8. Three hours should be enough time to check in for most flights, international or domestic and has been for me too, in a lot of years of flying. Two times three hours was not adequate: ~last year en route to La Guardia....yes, of course I tried avoiding La Guardia, I live here. ~ many years ago leaving Paris. The La Guardia thing was on account of train delays so while I factored in problems to my three hour window, didn’t factor in enough of a problem! I made it to the airport and stressed the security lines but made the flight. Now I have Pre-check. Can’t fly from this area without it. The Paris thing was almost from a movie plot; torrential rain, Roissybus partial strike (enough to foil things grandly!) obviously no taxis, too much luggage to manage the métro/RER on my own. Got inside the airport as the door of the plane was closing. Had to come back into the city to get reticketed.....but from 😜 came good, a fun friendship developed via someone helping me out (actually many people did!) that stressful, rainy extra night in Paris. It could always be worse. Do what gives you peace of mind but the worst case, you rebook the flight. American would go to Miami from London (then do your Miami Orlando) too, so it’s another option though flight times surely change, it’s never that easy I know. My friend flies the 777s...their scheduling won’t ever make any sense to me. It only makes sense to the bottom line. This is time coming back from HOU I allotted more than three hours and it was two much of course for domestic but weather had not been great in Texas lately. I had soooo much time but had my laptop so 😉 I just can’t each barbecue in the morning. Everything works out. Have a great journey.
  9. Also traveled solo by train in Italy, visiting Rome (wasn’t alone in Florence) and other cities at different times, and I felt safe too, nighttime too which by the way I keep telling everyone, Castel Sant’ Angelo....so beautiful illuminated. All of Rome is spectacular but this visual lingers on my brain 🙂 So glad you’ll get to visit Florence too and I concur with previous posts, you’ll go back. I think I could be in Florence indefinitely....it was enchanting. Walk as much as you can! Have a great time.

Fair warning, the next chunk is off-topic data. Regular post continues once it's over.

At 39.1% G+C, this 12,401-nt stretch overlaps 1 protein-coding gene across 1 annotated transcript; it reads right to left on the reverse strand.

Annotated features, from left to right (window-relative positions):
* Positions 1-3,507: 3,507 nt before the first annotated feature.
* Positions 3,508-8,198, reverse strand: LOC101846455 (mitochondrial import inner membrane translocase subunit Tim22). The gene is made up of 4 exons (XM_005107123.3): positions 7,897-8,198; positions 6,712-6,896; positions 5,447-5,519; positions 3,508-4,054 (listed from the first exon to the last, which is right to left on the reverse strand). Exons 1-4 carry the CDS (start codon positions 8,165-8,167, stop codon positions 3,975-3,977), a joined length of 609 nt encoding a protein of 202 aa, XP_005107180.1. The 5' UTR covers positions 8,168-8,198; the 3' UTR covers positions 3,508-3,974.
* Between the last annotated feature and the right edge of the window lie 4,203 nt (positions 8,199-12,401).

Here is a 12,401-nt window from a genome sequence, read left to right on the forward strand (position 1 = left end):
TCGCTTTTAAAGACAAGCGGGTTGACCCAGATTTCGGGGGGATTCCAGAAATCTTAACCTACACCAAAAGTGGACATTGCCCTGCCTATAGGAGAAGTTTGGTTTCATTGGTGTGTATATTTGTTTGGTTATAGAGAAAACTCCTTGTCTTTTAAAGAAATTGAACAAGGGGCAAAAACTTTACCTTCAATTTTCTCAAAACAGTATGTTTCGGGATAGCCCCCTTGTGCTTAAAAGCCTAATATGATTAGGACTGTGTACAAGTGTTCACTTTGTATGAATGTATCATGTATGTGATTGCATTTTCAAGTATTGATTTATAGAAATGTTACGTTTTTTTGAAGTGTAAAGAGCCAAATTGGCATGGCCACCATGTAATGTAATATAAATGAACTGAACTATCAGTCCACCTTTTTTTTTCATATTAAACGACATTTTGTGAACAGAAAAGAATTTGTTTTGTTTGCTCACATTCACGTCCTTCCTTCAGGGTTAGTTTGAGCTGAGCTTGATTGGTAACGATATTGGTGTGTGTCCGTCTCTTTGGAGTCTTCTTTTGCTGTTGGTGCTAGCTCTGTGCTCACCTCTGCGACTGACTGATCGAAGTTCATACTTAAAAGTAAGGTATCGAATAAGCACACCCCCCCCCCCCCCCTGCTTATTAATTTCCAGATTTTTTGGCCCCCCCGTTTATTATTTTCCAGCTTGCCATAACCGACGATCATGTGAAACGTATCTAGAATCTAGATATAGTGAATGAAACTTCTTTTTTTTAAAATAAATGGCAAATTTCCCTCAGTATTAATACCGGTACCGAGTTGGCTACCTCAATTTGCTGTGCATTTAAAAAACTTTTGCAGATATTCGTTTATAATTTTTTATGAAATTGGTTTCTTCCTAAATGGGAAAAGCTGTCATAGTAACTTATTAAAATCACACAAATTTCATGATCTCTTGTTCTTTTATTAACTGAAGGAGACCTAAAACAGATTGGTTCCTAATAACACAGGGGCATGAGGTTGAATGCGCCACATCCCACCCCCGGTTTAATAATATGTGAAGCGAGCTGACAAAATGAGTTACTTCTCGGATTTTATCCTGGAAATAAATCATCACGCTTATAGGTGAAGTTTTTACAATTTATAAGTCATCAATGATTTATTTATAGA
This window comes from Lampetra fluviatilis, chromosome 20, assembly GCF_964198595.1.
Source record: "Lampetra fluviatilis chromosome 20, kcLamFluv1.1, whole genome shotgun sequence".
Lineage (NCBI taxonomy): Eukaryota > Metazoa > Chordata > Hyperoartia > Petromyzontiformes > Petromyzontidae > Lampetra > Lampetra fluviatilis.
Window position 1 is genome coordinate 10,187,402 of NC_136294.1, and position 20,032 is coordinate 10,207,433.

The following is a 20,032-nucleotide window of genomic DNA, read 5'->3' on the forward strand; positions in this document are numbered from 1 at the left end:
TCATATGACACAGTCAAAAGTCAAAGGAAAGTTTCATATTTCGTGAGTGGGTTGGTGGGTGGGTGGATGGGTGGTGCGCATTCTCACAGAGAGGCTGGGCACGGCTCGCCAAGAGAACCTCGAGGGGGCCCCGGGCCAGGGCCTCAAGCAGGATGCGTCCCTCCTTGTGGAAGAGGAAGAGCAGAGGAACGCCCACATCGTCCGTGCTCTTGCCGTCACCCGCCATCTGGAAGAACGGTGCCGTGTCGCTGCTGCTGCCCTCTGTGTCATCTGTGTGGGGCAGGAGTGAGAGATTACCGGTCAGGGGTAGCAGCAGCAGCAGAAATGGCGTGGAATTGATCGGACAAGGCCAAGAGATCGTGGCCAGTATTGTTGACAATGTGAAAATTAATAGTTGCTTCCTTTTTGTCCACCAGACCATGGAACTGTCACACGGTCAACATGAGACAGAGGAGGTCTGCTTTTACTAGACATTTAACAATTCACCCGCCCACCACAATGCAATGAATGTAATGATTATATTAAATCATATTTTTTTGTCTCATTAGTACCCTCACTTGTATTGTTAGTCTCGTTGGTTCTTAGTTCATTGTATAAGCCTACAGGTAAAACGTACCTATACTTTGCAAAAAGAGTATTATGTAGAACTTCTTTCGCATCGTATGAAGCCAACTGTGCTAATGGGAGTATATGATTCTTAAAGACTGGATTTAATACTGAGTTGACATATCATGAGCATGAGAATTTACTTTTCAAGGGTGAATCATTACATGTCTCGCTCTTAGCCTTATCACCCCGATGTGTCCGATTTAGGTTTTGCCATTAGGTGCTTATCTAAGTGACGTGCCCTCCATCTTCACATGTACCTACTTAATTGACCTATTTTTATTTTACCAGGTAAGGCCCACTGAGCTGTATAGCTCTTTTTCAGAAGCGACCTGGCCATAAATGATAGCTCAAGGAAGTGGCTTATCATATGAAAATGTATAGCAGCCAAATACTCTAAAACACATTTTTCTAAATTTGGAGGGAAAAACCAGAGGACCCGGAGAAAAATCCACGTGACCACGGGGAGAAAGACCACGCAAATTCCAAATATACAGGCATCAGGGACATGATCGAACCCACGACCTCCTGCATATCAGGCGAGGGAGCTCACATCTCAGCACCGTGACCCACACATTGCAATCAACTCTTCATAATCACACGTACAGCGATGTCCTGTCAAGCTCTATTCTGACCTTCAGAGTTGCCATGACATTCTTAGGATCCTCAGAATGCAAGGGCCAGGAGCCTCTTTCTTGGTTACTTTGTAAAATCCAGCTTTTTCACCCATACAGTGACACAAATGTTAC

10. Wear what you’re most comfortable in as it’s how you’ll enjoy yourselves the most and feel less self conscious because you’re in clothes that feel familiar to you. Everyone is conference aboit safety and security, myself included as I am often alone when I travel, however an ideal target is one that seems uncomfortable, out of their element, distracted etc. All of us are somewhat distracted and out of our element when visiting other countries, cities and but one thing we have control over is our own self comfort. Makes sense to be sure and keep things as close to normal as possible. There arent many many places I’ve been to where I felt obliged to dress different. If I did so it was because I wanted to or I got new things specifically for a journey. Things in the world aren’t that different, especially in Western Europe. Italian style is can be bold (sometimes) but not even all Italians gravitate towards the bold, or even towards being so concerned about style. Only churches are still rather rigid but I’ll leave that alone for now. Some places have requirements....it’ll be fairly obvious. Otherwise...really, Regarding sports apparel, I’m not so sure I’d worry about it. Although my home teams might not be great examples as they’ve become part of today’s standard street attire—I’ve seen NY Yankees hats/ gear in places I never expected—I also notice the opposite happening here; European, South American football team jerseys (Lionel Messi anyone?) on kids and adults in America. How do I know if that person is a tourist or citizen or whatever? It’s America, we have lots of different visitors, languages, fandom, and likewise overseas. They just played baseball in London! 😱 People also wear their Red Sox 😝 gear everywhere, Cubs (finally!) Dodgers, etc. Moreover, I’ve been asked by friends to bring the stuff over....maybe not so much the teams as the Nike and Adidas. Not everything American is out of place in the greater world. 😉 Best thing to put on? A few phrases in the local language looks incredible!!!!! So, you do you. Be comfortable, represent what matters to you...it can be a great conversation starter with someone local or on your ship.